The Arizona Diamonbacks’ 14-13 record in May ranked third in the NL. Even with the improvement, the team sits 15 games out of the NL West and 7.5 games back from the second wild card.
After a disastrous start in March and April, the D-backs played better baseball in May by taking six of nine series.
How bad was that start?
After April, the D-backs were in last place in MLB at 9-22, including 3-15 at home. Out of 10 series, the team won one and split another.
The main culprit to the horrendous start was shaky starting pitching, with starters carrying a 5-18 record and a 6.29 ERA.
Right-handers Trevor Cahill and Randall Delgado were relegated to the bullpen after fizzling in the rotation. Cahill lost all four starts with a 9.17 ERA, while Delgado lasted just two starts and gave up nine runs in 7.1 innings pitched.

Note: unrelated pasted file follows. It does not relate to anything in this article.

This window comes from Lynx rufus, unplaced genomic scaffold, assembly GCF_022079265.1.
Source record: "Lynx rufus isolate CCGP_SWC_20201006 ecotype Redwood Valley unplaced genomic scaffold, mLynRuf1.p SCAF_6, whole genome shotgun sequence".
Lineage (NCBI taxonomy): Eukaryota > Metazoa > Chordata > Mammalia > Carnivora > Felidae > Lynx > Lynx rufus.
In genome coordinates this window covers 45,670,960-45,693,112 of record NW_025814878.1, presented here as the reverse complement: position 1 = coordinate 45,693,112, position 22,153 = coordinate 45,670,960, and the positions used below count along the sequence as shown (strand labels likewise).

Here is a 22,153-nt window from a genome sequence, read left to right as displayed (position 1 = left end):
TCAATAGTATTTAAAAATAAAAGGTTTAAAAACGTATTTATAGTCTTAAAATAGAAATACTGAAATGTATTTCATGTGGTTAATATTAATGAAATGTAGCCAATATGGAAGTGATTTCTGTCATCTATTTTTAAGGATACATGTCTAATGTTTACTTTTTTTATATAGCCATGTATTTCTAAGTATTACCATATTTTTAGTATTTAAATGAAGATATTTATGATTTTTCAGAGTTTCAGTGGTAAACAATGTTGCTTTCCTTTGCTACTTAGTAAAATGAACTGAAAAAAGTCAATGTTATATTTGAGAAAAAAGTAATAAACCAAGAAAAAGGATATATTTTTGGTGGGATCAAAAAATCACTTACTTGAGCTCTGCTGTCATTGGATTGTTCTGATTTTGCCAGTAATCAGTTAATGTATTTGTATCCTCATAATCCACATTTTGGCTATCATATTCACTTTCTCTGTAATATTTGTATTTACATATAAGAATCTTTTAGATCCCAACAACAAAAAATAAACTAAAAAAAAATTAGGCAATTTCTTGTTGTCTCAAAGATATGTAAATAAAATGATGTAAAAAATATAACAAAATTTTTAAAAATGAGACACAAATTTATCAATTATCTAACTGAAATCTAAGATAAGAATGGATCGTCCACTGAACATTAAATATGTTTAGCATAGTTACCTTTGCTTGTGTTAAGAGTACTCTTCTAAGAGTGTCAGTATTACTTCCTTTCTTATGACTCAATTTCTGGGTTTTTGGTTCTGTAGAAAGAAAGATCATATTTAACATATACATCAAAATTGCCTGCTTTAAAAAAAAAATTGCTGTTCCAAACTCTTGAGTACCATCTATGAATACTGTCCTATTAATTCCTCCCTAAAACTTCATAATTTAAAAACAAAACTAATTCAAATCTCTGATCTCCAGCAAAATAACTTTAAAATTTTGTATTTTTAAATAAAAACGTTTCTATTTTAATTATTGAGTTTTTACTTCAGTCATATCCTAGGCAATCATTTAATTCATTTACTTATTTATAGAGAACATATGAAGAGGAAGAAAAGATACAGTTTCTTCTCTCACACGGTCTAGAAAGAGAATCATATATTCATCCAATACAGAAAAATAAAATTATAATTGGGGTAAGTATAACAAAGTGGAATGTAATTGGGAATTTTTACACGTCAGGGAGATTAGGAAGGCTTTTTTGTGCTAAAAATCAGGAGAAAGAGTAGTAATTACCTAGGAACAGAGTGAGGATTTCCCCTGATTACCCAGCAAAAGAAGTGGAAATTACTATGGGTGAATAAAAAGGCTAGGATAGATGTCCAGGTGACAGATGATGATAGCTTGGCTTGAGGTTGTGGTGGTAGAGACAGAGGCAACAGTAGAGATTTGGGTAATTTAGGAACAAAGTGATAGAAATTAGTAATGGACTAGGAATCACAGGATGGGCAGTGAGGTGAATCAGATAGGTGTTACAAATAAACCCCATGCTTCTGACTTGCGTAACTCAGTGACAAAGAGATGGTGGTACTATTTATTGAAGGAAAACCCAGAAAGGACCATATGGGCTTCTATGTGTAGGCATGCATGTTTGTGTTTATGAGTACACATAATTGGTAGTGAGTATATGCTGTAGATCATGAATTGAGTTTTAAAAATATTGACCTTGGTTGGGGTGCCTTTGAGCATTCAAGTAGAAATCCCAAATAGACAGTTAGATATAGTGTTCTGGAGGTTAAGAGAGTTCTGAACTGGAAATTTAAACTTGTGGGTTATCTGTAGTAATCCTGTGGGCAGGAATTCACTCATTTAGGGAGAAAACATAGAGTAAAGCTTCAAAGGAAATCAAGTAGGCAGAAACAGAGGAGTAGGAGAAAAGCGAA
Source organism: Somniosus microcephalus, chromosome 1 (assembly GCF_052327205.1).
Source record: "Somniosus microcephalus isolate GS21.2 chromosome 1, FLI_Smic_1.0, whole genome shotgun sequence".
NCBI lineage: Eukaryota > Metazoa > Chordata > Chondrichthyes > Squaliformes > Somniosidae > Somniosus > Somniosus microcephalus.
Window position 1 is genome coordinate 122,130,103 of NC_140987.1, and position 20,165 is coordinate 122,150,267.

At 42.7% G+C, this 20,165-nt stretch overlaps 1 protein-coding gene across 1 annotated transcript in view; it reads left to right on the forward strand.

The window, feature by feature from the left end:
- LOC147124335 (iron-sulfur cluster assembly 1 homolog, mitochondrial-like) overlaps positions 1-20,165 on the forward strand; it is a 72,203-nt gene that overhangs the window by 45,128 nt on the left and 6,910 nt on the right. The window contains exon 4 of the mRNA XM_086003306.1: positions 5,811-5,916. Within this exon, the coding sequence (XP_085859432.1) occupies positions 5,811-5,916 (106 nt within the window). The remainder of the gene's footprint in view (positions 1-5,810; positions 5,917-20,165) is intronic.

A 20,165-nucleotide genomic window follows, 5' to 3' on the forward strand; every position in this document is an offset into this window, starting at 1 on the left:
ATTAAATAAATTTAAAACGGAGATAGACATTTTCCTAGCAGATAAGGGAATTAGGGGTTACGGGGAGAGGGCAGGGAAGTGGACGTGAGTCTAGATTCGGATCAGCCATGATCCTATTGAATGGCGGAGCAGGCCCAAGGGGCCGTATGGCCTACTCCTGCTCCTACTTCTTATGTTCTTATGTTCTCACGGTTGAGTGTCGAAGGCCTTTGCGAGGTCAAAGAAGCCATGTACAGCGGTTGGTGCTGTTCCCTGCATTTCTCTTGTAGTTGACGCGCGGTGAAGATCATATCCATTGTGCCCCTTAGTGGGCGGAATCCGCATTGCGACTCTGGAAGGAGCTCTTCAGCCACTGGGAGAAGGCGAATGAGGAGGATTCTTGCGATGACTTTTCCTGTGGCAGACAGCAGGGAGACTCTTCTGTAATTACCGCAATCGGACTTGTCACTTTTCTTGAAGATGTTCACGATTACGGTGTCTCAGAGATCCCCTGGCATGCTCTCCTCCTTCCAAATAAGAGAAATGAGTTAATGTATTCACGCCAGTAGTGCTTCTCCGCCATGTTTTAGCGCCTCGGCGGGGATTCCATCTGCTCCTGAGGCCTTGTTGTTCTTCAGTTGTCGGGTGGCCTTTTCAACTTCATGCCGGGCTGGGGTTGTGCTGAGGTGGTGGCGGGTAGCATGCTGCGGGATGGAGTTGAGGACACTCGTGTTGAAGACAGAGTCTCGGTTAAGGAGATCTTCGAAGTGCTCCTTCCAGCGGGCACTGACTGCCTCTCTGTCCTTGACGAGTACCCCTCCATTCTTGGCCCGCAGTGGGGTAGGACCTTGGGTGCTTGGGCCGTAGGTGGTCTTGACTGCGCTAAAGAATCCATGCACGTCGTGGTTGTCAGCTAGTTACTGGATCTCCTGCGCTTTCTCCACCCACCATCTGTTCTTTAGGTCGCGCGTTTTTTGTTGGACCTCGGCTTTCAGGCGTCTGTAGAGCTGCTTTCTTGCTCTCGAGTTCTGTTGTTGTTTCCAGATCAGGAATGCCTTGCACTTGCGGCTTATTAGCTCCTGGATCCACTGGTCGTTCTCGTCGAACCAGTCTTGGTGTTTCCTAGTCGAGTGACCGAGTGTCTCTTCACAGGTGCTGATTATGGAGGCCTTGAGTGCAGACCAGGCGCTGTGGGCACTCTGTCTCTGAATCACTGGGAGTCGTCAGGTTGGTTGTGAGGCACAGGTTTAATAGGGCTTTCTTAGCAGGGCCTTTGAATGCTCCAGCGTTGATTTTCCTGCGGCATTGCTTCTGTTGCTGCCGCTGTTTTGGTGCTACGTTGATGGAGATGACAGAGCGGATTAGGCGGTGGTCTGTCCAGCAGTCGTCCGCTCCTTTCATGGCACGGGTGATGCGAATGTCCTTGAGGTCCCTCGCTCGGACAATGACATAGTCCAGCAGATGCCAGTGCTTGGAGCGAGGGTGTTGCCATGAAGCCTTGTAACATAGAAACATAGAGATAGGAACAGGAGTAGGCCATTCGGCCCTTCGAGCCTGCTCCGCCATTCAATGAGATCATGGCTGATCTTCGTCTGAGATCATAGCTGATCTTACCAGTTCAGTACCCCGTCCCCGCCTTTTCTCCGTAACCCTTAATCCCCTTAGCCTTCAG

Pitchers Bronson Arroyo, Brandon McCarthy and Wade Miley all struggled, which was puzzling because of their proven track records.
In May, the starting pitching improved dramatically with an 11-8 record and a 3.72 ERA. Arroyo had the most noticeable improvement, shaving his ERA from 7.77 in April to 4.39 where it stands now.
Outfielder A.J. Pollock also burst onto the scene in May. Unfortunately, he fractured his right hand May 31, but was hitting .375 and stole eight bases in the month.
Even with the improvements on the mound, the D-backs still have the worst ERA (4.47) and run differential (-65) in MLB.
A 4.47 ERA doesn’t sound terrible, but today’s pitching-dominated world is a different era. The last time the MLB-worst ERA finished lower than 4.47 was in 1981 when the Seattle Mariners had a 4.23 ERA.